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BACKGROUND: In the context of kidney transplantation, genomic incompatibilities between donor and recipient may lead to allosensitization against new antigens. We hypothesized that recessive inheritance of gene-disrupting variants may represent a risk factor for allograft rejection.
METHODS: We performed a two-stage genetic association study of kidney allograft rejection. In the first stage, we performed a recessive association screen of 50 common gene-intersecting deletion polymorphisms in a cohort of kidney transplant recipients. In the second stage, we replicated our findings in three independent cohorts of donor-recipient pairs. We defined genomic collision as a specific donor-recipient genotype combination in which a recipient who was homozygous for a gene-intersecting deletion received a transplant from a nonhomozygous donor. Identification of alloantibodies was performed with the use of protein arrays, enzyme-linked immunosorbent assays, and Western blot analyses.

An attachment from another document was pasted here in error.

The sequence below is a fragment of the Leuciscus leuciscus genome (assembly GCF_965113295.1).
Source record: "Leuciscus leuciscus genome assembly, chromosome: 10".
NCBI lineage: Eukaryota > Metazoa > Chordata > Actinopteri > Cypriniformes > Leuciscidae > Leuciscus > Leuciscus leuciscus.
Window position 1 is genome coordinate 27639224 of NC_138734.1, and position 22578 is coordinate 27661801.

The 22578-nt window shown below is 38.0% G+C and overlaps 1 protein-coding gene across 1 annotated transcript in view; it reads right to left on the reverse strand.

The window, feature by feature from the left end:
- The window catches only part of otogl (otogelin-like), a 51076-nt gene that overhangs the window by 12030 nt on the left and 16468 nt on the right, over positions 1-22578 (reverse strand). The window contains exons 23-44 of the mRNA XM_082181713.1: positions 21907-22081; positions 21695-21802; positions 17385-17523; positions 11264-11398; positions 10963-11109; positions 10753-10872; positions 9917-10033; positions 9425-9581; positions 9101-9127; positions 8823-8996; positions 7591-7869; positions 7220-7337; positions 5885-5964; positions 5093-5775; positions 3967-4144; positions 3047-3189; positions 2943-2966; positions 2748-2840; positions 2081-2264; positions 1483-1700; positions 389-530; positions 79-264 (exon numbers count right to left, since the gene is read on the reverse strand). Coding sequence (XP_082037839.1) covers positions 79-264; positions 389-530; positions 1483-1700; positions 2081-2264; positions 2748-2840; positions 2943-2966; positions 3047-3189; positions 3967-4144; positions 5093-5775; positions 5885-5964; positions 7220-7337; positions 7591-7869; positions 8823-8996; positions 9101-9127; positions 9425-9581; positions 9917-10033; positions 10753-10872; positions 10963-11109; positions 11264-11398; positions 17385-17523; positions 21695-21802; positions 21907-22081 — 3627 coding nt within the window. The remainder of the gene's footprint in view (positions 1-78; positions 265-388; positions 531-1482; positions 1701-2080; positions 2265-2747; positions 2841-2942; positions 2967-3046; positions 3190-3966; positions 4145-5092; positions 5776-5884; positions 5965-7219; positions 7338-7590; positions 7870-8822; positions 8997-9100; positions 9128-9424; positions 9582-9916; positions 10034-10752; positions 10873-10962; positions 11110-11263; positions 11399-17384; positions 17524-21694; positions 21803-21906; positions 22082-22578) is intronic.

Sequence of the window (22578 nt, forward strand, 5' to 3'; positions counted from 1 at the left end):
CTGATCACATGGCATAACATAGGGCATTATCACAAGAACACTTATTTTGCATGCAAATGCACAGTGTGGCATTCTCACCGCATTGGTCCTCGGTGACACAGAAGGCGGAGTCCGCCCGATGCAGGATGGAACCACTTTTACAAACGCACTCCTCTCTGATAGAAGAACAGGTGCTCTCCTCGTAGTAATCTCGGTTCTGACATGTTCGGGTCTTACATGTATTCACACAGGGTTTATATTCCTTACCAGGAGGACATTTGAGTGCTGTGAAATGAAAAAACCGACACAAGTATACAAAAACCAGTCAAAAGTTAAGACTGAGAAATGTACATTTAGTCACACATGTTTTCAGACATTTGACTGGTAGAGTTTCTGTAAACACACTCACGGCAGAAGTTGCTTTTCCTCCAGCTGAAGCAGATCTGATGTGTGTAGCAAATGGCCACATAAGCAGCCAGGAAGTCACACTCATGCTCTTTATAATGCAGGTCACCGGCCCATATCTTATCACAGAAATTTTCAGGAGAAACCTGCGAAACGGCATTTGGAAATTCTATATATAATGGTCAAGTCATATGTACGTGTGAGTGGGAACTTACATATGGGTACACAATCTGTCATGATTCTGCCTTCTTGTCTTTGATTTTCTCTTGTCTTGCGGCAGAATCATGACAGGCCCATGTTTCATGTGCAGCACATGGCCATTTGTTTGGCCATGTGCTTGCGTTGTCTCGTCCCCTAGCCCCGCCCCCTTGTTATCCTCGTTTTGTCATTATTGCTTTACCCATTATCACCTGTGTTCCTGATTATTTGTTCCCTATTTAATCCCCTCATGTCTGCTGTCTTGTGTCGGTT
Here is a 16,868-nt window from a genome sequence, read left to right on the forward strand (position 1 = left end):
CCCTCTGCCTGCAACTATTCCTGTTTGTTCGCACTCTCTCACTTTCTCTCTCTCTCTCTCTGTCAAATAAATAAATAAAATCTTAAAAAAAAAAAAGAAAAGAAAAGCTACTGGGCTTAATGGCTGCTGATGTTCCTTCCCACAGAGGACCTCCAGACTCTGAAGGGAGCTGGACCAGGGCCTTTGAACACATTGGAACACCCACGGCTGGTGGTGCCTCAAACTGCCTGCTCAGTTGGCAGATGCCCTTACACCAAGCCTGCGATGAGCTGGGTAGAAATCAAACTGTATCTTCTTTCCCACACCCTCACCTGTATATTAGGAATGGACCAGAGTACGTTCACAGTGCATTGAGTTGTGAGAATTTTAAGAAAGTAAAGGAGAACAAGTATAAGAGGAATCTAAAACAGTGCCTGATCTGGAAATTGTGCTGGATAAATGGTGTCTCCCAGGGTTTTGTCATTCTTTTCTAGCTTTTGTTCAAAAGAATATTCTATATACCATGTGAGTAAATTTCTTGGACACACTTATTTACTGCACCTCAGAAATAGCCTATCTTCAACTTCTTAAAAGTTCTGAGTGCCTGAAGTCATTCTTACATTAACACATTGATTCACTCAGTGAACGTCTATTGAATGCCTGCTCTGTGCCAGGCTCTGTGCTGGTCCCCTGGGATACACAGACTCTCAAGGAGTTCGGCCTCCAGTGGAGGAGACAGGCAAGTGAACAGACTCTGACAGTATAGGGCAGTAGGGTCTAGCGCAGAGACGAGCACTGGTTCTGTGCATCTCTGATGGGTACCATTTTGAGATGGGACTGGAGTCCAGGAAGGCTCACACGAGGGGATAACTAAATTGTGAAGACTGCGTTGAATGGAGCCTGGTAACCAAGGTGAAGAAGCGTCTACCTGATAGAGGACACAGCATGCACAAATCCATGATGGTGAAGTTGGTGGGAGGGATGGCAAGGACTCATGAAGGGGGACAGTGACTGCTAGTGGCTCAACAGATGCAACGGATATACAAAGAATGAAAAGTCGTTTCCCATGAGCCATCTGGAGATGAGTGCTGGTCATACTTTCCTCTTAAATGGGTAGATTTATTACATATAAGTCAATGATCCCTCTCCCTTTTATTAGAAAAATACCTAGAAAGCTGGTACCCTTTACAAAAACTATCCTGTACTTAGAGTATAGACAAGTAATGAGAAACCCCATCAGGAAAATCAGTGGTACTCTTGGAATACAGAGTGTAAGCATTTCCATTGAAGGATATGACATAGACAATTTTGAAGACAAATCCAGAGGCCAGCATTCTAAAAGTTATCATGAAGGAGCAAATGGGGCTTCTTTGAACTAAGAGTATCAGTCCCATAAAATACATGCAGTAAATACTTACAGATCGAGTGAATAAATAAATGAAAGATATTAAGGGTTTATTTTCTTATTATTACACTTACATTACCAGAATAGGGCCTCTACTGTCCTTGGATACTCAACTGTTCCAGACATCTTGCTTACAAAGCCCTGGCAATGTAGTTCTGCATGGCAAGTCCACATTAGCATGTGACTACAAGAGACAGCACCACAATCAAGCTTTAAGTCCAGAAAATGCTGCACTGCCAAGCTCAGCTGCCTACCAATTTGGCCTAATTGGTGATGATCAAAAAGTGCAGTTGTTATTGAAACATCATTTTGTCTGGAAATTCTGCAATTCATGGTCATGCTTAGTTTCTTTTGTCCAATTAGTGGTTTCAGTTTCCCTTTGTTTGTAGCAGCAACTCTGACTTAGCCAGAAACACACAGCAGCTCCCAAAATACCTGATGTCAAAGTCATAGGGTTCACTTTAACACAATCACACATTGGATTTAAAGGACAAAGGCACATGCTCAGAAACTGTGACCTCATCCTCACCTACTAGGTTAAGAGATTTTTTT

RESULTS: In the discovery cohort, which included 705 recipients, we found a significant association with allograft rejection at the LIMS1 locus represented by rs893403 (hazard ratio with the risk genotype vs. nonrisk genotypes, 1.84; 95% confidence interval [CI], 1.35 to 2.50; P = 9.8×10-5). This effect was replicated under the genomic-collision model in three independent cohorts involving a total of 2004 donor-recipient pairs (hazard ratio, 1.55; 95% CI, 1.25 to 1.93; P = 6.5×10-5). In the combined analysis (discovery cohort plus replication cohorts), the risk genotype was associated with a higher risk of rejection than the nonrisk genotype (hazard ratio, 1.63; 95% CI, 1.37 to 1.95; P = 4.7×10-8). We identified a specific antibody response against LIMS1, a kidney-expressed protein encoded within the collision locus. The response involved predominantly IgG2 and IgG3 antibody subclasses.
CONCLUSIONS: We found that the LIMS1 locus appeared to encode a minor histocompatibility antigen. Genomic collision at this locus was associated with rejection of the kidney allograft and with production of anti-LIMS1 IgG2 and IgG3. (Funded by the Columbia University Transplant Center and others.).
Bibliographical noteCopyright © 2019 Massachusetts Medical Society.
- School of Medicine, Dentistry and Biomedical Sciences - Clinical Professor
- Centre for Public Health